W3C home > Mailing lists > Public > www-html@w3.org > April 2007

Re: HTML5 script start tag should select appropriate content model according to src

From: Tina Holmboe <tina@greytower.net>
Date: Mon, 23 Apr 2007 16:23:20 +0200
To: Lachlan Hunt <lachlan.hunt@lachy.id.au>
Cc: www-html@w3.org
Message-ID: <20070423142320.GE15848@greytower.net>

On Mon, Apr 23, 2007 at 11:39:19PM +1000, Lachlan Hunt wrote:

> >Let's not mix the cards? The WHATWG proposal may, at some point in 
> >the future, be adopted by the W3C's HTMLWG.
> 
> Your whole argument is based on a minor technicality, and that makes 
> your point rather moot.

  It does not, no. You may disagree, of course, but I don't consider
  this a "minor technicality".



> >Very well: the WHATWG WA1 specification is not today, and MAY not be 
> >tomorrow, the base for HTML5,
> 
> At this stage, it would seem rather naive to expect otherwise.

  That is very possible. 

  However, and luckily, HTML 4.01 isn't going anywhere.





> Based on feedback from both implementers and other contributors, it is 
> indeed very likely that some parts of the spec will be significantly 
> altered between now and its completion.  Again, I fail to see the 
> relevance of your point.

  Implementing, re-implementing, and then re-re-implementing is only
  a good idea in ivory towers that /believe/ in XP. The implementation
  you speak of should /start/ when a solid foundation exist.

  The WA1 document is /not/ a solid foundation for implementation
  at this stage.




> seen very little use in reality have not.  I do not understand why it 
> would be sensible to begin with a spec of such poor quality as the basis 
> for work on the next version of HTML, particularly when a significantly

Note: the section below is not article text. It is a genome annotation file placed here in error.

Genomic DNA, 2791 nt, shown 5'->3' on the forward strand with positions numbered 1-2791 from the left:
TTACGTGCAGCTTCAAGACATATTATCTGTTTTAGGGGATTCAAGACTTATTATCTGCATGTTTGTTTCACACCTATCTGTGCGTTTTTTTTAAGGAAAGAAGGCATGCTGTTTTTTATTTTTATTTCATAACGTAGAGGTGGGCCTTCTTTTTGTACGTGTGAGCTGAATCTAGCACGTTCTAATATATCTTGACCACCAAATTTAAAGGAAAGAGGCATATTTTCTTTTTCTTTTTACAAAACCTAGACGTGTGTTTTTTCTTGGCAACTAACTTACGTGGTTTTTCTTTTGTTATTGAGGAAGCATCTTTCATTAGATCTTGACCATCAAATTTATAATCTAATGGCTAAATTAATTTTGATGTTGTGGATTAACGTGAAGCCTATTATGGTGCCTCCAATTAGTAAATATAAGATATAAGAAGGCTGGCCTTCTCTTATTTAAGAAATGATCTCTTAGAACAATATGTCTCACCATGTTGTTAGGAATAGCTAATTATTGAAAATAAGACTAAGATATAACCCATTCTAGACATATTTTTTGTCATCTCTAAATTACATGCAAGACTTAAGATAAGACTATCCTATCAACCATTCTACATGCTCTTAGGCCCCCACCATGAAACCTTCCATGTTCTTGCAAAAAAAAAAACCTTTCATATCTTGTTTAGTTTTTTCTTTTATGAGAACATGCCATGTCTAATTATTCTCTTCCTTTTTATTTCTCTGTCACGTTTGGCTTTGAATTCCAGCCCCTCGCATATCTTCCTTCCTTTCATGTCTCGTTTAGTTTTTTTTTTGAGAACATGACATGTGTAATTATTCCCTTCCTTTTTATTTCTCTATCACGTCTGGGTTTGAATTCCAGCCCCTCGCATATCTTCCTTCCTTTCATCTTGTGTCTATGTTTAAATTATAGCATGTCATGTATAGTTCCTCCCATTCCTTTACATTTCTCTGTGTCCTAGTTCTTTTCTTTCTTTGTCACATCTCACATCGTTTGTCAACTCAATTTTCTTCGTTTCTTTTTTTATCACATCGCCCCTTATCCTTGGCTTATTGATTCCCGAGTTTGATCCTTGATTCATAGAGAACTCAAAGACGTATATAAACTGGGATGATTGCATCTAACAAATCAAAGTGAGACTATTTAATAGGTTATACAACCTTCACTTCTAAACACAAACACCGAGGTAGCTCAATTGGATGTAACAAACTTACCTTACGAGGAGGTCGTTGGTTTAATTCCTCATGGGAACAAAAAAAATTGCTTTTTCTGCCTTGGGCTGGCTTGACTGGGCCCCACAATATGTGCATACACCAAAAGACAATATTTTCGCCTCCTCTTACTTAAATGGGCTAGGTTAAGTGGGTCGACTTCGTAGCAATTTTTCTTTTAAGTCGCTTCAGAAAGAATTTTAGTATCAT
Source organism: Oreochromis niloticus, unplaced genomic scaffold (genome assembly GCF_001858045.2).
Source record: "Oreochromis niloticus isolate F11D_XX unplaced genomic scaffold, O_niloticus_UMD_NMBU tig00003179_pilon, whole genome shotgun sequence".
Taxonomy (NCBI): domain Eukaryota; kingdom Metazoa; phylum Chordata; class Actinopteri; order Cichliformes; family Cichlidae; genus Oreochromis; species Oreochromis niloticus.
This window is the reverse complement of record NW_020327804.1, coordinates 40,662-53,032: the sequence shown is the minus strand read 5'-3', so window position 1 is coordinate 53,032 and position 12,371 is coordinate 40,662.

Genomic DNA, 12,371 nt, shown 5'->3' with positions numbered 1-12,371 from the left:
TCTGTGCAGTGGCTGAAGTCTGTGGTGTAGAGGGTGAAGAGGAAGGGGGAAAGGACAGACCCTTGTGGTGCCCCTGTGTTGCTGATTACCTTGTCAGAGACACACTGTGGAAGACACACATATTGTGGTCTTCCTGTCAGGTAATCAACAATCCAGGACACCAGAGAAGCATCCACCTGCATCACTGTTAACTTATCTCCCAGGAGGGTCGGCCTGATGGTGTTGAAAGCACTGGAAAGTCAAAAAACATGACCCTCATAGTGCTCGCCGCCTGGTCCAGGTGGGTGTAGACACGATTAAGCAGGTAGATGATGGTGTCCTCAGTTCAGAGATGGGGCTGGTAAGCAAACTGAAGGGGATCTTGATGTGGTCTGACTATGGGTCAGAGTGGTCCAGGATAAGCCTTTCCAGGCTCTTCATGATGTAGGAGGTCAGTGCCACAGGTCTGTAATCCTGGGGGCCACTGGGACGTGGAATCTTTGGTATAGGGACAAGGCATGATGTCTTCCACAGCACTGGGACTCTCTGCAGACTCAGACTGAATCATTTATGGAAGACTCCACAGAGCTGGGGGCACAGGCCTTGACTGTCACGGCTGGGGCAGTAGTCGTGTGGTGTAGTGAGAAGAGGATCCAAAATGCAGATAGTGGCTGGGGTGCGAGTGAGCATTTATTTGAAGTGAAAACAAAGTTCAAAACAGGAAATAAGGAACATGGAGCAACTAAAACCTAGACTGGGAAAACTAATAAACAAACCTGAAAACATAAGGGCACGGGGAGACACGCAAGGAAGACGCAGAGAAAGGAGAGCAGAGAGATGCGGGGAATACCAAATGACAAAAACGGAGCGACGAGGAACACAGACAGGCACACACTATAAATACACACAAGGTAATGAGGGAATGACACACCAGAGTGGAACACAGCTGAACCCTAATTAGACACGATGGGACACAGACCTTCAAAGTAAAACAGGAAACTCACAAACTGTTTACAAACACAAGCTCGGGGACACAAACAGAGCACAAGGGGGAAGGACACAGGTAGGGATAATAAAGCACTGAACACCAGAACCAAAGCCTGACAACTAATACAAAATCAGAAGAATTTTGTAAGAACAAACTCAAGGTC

> better spec already exists.

  A significantly better specification does /not/ exist. Not yet. The
  current HTML 4.01 specification would, IMHO, be as good, if not
  better, starting point than the WA1 draft.

  And we already /have/ implementations of it.




> Reality has, however, proven that it cannot work like that.  It is an 
> iterative cycle where browsers attempt to implement a feature, specs 
> document that feature and make improvements, browsers improve, the spec 
> is updated based on feedback, and so on until the implementations and 
> the spec agree.

  Actually, reality has not proven that at all. What /is/ proven is that
  UAs add things they'd like to see, or that authors clamour to use,
  and that /other/ UAs then rush to keep up. As a final, afterthought,
  a specification is written.

  This is how we got IMG, and this is how we got FONT. Just because
  three browser manufacturers now, together, put CANVAS in there
  doesn't change the fact that *canvas might not be a very good
  idea*.




> As it is a working draft, of course it isn't perfect.  But do you have
> any significant issues with it that you would like to see addressed? 
> Perhaps you should raise those issues on public-html or the whatwg 
> mailing list.

  Once it becomes the WD, then I shall certainly give input on
  the public-html mailing list. I am, however, not going to join
  the *WHATWG* mailing list.


  

> There has been plenty of debate about whether or not to include <i> and
> <b> in the spec, but I believe the pragmatic decision to include them
> was because they are widely used and will continue to be, and there are
> legitimate use cases for them.

  There is not now, nor has there EVER been, a legitimate use case for
  the I or B elements in HTML.

  Yes, I am aware of the discussions, and I have in the past participated
  in a great number of them. This does not change the fact:

  I and B are today, and was yesterday, purely presentational. They are,
  in the real world, USED for presentation. They are DESIGNED for
  presentation.

  There exist legitimate use cases for <latin name of cat>, but none
  what so *ever* for <i>. There never was. The pragmatic decision to
  make is to remove I and B from the specification, declared them dead
  and void, and *move on*.



> You have not presented any arguments against the spec, except for the
> fact that it isn't hosted at the W3C.  But even that argument is

  I have presented several. In my not too humble opinion the WA1 draft
  is not of sufficient quality to be chosen as the starting point of
  a new revision of HTML - and as such it should certainly not be
  implemented.

-- 
 - Tina Holmboe
Received on Monday, 23 April 2007 14:23:40 GMT

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